Raul Garcia, Cuban immigrant and osteopathic physician from Yakima, Is an unusual gubernatorial hopeful facing an uphill election battle in the most crowded gubernatorial field in state history. But he has suddenly begun attracting media attention in the closing days of the primary campaign.
And media attention at a time of crescendoing crises of COVID-19, riots and looting in the streets and economic bad news is difficult to attract these days, even to things of broad import like elections.
But what has begun to generate the attention to Garcia, 49, who made up his mind to run and filed at the last minute, is that he has attracted the endorsement and support from virtually every prominent member of the respected cadre of Republican mainstream moderates.
Former Gov. Dan Evans, Former Sen. Slade Gorton and Former Attorney General Rob McKenna all endorsed him, as have former secretaries of state Ralph Munro and Sam Reed. Reed is serving as Garcia' campaign chair.
Garcia fled Cuba with his mother when he was 11, grew up in Miami, went to osteopathic medical school in New York and came to Yakima 13 years ago to help launch the Pacific Northwest University of Health Sciences, an osteopathic medical school.
If he should make the final two out of next Tuesday's primary and get to contest Inslee in the general election, he is likely to attract voter interest in ways that won't make Inslee's team comfortable because they will have to undertake the usual political attacks with care.
Garcia is an immigrant who talks of what the ideology of Fidel Castro did to his growing-up years in Cuba. He's a physician who has been on the COVID-19 front lines at his hospital. And attractive to GOP moderates, he laments the lack of middle ground in politics and an unwillingness of elected officials to work together.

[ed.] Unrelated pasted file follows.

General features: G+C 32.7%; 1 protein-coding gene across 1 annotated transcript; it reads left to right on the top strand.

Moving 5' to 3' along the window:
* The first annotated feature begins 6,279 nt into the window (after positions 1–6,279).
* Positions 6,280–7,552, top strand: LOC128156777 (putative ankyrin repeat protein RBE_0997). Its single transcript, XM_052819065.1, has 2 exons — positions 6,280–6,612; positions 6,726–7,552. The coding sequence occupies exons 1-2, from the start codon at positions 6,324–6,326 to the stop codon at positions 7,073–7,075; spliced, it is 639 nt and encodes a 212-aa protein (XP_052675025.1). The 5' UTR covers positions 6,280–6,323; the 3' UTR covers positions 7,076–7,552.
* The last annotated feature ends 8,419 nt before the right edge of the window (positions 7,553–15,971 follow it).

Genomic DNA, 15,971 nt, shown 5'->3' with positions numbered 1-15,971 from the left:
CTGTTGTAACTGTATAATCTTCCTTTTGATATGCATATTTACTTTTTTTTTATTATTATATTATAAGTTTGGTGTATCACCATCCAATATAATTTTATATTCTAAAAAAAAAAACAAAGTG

In this health-conscious, COVID-19 time, the fact that he's an emergency room doctor in Yakima, which is where he met his wife, Jessica, a former emergency and trauma nurse, while working together in a Yakima emergency department, will have appeal.
Until recently, it appeared that Inslee would face one of four conservative Republicans in the general: State Sen. Phil Fortunato, initiative king Tim Eyman, former Bothell mayor Joshua Freed or former Republic police chief Loren Culp. None was attractive to Republican moderates. Then Garcia began to emerge, basically since Memorial Day.
Explaining why the GOP mainstream was backing Garcia, Munro said: "He has the philosophy to make things work, on moving the state forward. All the candidates are anti-this or anti-that. Garcia knows the best is ahead not behind us."
"A lot of people are concerned that we are moving farther and farther to the left," added Munro. "He lived it in Cuba and tells us what it is."
Garcia's website makes clear what Sam Reed describes as a "wart" that Garcia was convicted of reckless driving six years ago after a DUI arrest.
But as the campaign moves from next week's primary to two finalists vying over the next three months for a victory in the General Election, more than his opponent's campaign is waiting to become uncomfortable and maybe challenging for Inslee.